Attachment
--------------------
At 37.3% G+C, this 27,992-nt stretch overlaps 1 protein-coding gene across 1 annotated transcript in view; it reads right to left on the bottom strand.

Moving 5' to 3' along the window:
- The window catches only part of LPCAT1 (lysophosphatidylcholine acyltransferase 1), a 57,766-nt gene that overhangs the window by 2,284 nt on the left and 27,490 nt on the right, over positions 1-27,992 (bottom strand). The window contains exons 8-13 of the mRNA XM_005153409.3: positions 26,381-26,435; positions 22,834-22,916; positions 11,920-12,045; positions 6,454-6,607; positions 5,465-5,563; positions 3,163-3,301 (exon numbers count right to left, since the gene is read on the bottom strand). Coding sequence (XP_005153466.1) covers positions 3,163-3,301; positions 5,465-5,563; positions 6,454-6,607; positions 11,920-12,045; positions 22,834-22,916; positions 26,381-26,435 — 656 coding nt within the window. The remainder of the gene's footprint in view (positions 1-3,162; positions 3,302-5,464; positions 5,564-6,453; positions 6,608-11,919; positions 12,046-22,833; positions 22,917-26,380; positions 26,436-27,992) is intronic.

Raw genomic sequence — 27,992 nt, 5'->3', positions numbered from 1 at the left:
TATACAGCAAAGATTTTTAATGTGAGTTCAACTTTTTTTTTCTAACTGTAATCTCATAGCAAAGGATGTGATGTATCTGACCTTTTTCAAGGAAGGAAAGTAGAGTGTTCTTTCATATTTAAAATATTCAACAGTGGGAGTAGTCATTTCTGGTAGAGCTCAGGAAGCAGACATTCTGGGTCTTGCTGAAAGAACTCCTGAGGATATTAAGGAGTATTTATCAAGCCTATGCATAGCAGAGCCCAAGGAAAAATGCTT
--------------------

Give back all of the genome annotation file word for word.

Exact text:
At 37.3% G+C, this 27,992-nt stretch overlaps 1 protein-coding gene across 1 annotated transcript in view; it reads right to left on the bottom strand.

Moving 5' to 3' along the window:
- The window catches only part of LPCAT1 (lysophosphatidylcholine acyltransferase 1), a 57,766-nt gene that overhangs the window by 2,284 nt on the left and 27,490 nt on the right, over positions 1-27,992 (bottom strand). The window contains exons 8-13 of the mRNA XM_005153409.3: positions 26,381-26,435; positions 22,834-22,916; positions 11,920-12,045; positions 6,454-6,607; positions 5,465-5,563; positions 3,163-3,301 (exon numbers count right to left, since the gene is read on the bottom strand). Coding sequence (XP_005153466.1) covers positions 3,163-3,301; positions 5,465-5,563; positions 6,454-6,607; positions 11,920-12,045; positions 22,834-22,916; positions 26,381-26,435 — 656 coding nt within the window. The remainder of the gene's footprint in view (positions 1-3,162; positions 3,302-5,464; positions 5,564-6,453; positions 6,608-11,919; positions 12,046-22,833; positions 22,917-26,380; positions 26,436-27,992) is intronic.

Raw genomic sequence — 27,992 nt, 5'->3', positions numbered from 1 at the left:
TATACAGCAAAGATTTTTAATGTGAGTTCAACTTTTTTTTTCTAACTGTAATCTCATAGCAAAGGATGTGATGTATCTGACCTTTTTCAAGGAAGGAAAGTAGAGTGTTCTTTCATATTTAAAATATTCAACAGTGGGAGTAGTCATTTCTGGTAGAGCTCAGGAAGCAGACATTCTGGGTCTTGCTGAAAGAACTCCTGAGGATATTAAGGAGTATTTATCAAGCCTATGCATAGCAGAGCCCAAGGAAAAATGCTT